Wednesday, December 30, 2009

The Tuloriad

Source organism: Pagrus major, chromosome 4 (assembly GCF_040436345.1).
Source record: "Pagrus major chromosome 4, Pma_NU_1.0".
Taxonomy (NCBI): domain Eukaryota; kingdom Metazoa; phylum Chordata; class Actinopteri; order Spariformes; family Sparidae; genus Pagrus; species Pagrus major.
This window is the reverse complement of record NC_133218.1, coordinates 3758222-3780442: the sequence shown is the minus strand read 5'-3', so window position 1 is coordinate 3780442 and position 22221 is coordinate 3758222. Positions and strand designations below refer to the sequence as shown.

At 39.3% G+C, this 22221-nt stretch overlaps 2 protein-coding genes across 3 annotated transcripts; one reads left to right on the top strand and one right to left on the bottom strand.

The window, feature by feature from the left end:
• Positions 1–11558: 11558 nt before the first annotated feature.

This is a sci-fi book with an interesting twist. Readers of this blog, those who are among the wise and the few, will know that Ringo’s books typically have a high body count and numerous pitched battles. Well there aren’t any pitched battles, at least not between humans and Posleen. There are some intra-species battles between groups of Posleen, and a small human/Posleen trial by combat. If you look at the large picture of the cover you’ll notice that the soldier seems sort of medieval. Actually that’s a Renaissance uniform, and the soldier is a Swiss guard. After the defeat of the Posleen invasion a small group of Posleen are set on a course that will take them to their ancestral home. The pope worries about whether the Posleen have souls that need salvation, and sends a sentient ship under the command of a Jesuit, who is also married to the ship, who is Jewish, on a mission to spread the gospel. The passengers also include a Muslim imam, and a Posleen family who are Christians. At this point some of you are no doubt throwing up your hands in exasperation. It helps if you’ve read the preceding novels in the series. In that context it makes perfect sense. Ringo, if I’m not mistaken is either a lapsed Catholic, or perhaps a liberal Catholic, while his co-author, Tom Kratman, is a product of Boston College, a Jesuit, and hence nominally Catholic, college. They write, to some extent, in response to the rantings of Dawkins and Hitchens. While not attempting to prove the existence of God, which is difficult in the post-Kantian era, they argue for the importance of faith, particularly faith in the context of a religious war. So they make particular reference in the afterword to the battle of Lepanto. This battle, between Christians and Muslims, helped to stop the spread of Islam into Europe. The authors argue that it was the unifying faith that enabled the Christian forces to defeat the forces of Islam. The obvious parallel, which too many are afraid to see today, is between the war of Islamic jihadism on the West. In this context the left, the “brights” scorn Christianity, and leave the West open to the corrosive forces of jihadism. Faith is the appropriate weapon to bring to the fight with jihadism. The book is light and fast with bouts of humor. While it may not be classed as a “novel of ideas” there is a considerable appeal to it. I’ve said that it was not a novel of ideas, that’s not entirely true. Some reviews on Amazon compared it to Battlestar Galactica, and that’s only true on a superficial level. The similarity is that both question the nature of the human person. We are inclined to render the belief that we are created in the image and likeness of God into a belief that God looks rather like us. What it really means is that whatever the physicality of our appearance we are like God in having reason and intellect and other qualities. Now it’s arguable that the Turing test is applicable here. If a computer can emulate a human’s intelligence, then the computer is intelligent in the same way as a human is. If the Posleen can respond to the call of God in the same way as a human, then the Posleen has a soul, and salvation is open to him. As I said, it’s fast and it’s light. It’s an enjoyable way to pass several hours.